GlobalArchive is an online repository of marine imagery data of fish and shark assemblages, and is hosted on the Australian Research Data Commons’ (ARDC) Nectar Research Cloud. This national service for underwater imagery was significantly improved, in collaboration with the Integrated Marine Observing System (IMOS), during the ARDC funded Marine Research Data Cloud project.
Recently, researchers from The University of Western Australia (UWA) deployed baited underwater cameras to analyse various fish species and they collected rare images at Ningaloo Reef, revealing a rich and diverse marine life. Dr Tim Langlois, from UWA’s Oceans Institute and School of Biological Sciences, worked with researchers from CSIRO on a National Environmental Science Programme (NESP) Marine Biodiversity Hub project to deploy the underwater stereo video cameras that are capable of reaching depths up to 2000 metres.
“This project provided us with a unique opportunity to benchmark the habitats and fish populations within Ningaloo Marine Park, in Commonwealth waters, as little research has previously been done at these depths,” Dr Langlois said.
“The stereo pair of baited remote underwater video systems, also known as ‘BRUVs’ captured stunning vision and measurements of fish species at the bottom of Ningaloo Reef. GlobalArchive was a key research tool that easily allowed us to plan where new sampling should take place and provided us with a FAIR workflow to easily store the observations and annotations for the species found in the underwater imagery.”
The cameras were deployed in a recently established ‘no-take National Park Zone’, which is an area designed to preserve and maintain marine life, prohibiting activities such as fishing in order to maintain the areas for tourism and public appreciation.
Dr Langlois said protected National Park Zones within Australian Marine Parks provide a window into the diverse marine life, with rich information being made publically available to researchers through GlobalArchive.
“It was a privilege to witness such stunning biodiversity. We discovered sponge and gorgonian gardens that are like hidden cities, populated by incredible fish life, including red emperor, gold band snapper and potato rockcod.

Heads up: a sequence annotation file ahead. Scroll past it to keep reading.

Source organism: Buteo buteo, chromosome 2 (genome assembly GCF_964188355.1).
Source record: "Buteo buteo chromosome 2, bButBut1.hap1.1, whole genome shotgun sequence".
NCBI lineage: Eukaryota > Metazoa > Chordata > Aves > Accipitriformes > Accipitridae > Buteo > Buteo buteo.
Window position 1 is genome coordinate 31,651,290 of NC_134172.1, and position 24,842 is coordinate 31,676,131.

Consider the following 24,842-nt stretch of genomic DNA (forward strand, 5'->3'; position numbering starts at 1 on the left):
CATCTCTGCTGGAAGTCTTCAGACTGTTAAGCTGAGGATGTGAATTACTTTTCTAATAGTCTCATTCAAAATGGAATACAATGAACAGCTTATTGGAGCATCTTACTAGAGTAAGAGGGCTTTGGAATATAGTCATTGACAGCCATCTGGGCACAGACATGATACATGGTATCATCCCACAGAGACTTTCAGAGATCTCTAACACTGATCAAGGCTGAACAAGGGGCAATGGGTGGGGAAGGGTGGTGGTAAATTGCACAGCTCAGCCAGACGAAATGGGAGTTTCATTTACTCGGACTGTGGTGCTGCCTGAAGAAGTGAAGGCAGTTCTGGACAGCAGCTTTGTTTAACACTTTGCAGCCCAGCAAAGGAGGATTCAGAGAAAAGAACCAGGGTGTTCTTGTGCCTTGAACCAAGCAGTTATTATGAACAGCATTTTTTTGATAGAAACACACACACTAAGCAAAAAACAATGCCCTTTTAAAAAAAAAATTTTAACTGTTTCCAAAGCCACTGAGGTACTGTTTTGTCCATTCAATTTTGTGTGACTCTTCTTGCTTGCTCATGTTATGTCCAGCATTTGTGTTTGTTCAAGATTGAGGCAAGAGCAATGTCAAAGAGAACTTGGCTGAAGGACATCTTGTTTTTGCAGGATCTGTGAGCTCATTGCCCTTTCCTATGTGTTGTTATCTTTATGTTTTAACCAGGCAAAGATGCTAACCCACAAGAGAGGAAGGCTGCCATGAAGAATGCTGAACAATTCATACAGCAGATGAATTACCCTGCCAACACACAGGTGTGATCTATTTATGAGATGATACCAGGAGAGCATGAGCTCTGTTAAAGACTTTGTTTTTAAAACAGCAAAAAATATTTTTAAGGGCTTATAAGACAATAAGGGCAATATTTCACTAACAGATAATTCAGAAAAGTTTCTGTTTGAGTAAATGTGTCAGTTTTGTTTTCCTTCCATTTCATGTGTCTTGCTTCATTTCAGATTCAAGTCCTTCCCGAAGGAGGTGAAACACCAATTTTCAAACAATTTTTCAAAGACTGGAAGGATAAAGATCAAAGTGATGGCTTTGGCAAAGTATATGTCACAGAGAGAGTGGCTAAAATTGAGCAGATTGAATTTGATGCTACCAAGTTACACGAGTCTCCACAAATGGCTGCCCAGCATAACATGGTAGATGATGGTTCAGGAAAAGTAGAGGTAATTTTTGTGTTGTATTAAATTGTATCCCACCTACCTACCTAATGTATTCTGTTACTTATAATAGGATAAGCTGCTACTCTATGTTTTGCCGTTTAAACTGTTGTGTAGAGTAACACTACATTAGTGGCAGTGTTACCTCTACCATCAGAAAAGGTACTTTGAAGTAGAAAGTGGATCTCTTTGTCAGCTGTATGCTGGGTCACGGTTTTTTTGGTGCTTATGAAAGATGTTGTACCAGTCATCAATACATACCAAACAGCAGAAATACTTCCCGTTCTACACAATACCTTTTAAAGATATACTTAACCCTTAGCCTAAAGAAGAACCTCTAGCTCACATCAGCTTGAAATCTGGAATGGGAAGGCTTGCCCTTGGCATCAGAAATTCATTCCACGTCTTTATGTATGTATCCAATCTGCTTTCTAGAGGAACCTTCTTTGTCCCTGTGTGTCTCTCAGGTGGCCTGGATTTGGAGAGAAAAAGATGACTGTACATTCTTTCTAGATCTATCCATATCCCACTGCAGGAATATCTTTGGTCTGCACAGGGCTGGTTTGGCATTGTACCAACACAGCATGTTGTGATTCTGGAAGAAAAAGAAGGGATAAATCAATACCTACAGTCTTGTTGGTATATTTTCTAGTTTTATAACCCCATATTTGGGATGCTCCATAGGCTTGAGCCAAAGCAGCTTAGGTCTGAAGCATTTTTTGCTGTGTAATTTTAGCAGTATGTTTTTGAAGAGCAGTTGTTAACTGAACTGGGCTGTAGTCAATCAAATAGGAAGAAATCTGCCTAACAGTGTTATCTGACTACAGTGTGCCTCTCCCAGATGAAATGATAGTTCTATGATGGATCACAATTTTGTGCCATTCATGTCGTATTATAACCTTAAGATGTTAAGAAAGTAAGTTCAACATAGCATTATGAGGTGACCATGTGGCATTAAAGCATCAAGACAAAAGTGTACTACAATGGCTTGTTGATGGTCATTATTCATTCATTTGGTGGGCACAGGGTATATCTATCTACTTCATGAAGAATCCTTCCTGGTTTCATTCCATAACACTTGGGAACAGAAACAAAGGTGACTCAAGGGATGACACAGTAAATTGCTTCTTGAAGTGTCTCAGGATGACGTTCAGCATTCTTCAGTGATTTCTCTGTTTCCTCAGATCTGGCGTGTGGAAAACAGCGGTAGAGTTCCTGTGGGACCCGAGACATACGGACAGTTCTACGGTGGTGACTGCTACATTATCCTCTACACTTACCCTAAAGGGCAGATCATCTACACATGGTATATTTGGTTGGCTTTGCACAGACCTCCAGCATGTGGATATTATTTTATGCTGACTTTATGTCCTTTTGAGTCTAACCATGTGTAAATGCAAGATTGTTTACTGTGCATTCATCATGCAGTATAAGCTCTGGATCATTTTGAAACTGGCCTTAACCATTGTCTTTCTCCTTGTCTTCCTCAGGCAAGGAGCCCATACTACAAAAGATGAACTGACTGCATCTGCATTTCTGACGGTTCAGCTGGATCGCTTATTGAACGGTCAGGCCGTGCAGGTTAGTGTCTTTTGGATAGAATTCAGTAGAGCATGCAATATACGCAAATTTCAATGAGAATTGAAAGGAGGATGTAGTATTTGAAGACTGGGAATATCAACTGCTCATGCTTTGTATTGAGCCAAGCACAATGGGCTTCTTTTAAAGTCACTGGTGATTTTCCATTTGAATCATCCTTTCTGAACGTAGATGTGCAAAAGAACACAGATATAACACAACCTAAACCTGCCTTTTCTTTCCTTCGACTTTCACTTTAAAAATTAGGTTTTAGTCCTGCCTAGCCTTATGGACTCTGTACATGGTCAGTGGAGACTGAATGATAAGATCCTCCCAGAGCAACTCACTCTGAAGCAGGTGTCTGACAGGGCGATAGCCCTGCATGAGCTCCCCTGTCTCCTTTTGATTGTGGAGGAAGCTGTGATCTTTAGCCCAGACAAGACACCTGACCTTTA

“Ningaloo Reef is a highly popular eco-tourism destination that provides great social value. It’s important that we share these biodiversity findings to highlight the importance of establishing protected zones,” Dr Langlois said.
The data captured and held on GlobalArchive will contribute to better understanding the Ningaloo Marine Park, and provide critical information to help Parks Australia manage the vibrant area.
Parks Australia, the NESP Marine Biodiversity Hub and the BRUV research community describe GlobalArchive as a step-change that is critical for planning surveys and ensuring data is discoverable and interoperable.
“GlobalArchive is a natural part of our daily work and it’s increased our efficiency in data discovery, which is a fundamental requirement of the NESP Marine Biodiversity Hub,” Dr Jac Monk, from the University of Tasmania’s Institute for Marine and Antarctic Studies, said.
“We would be lost without GlobalArchive, it has also been a vital part of our sampling planning.”
The next steps in GlobalArchive’s development is to syndicate its metadata and open data products across national and international services to increase data discovery and re-use. In addition, the NESP Marine Biodiversity Hub has plans to expand the users of GlobalArchive to the public and decision makers, as the combined data products and imagery provide impactful science communication possibilities.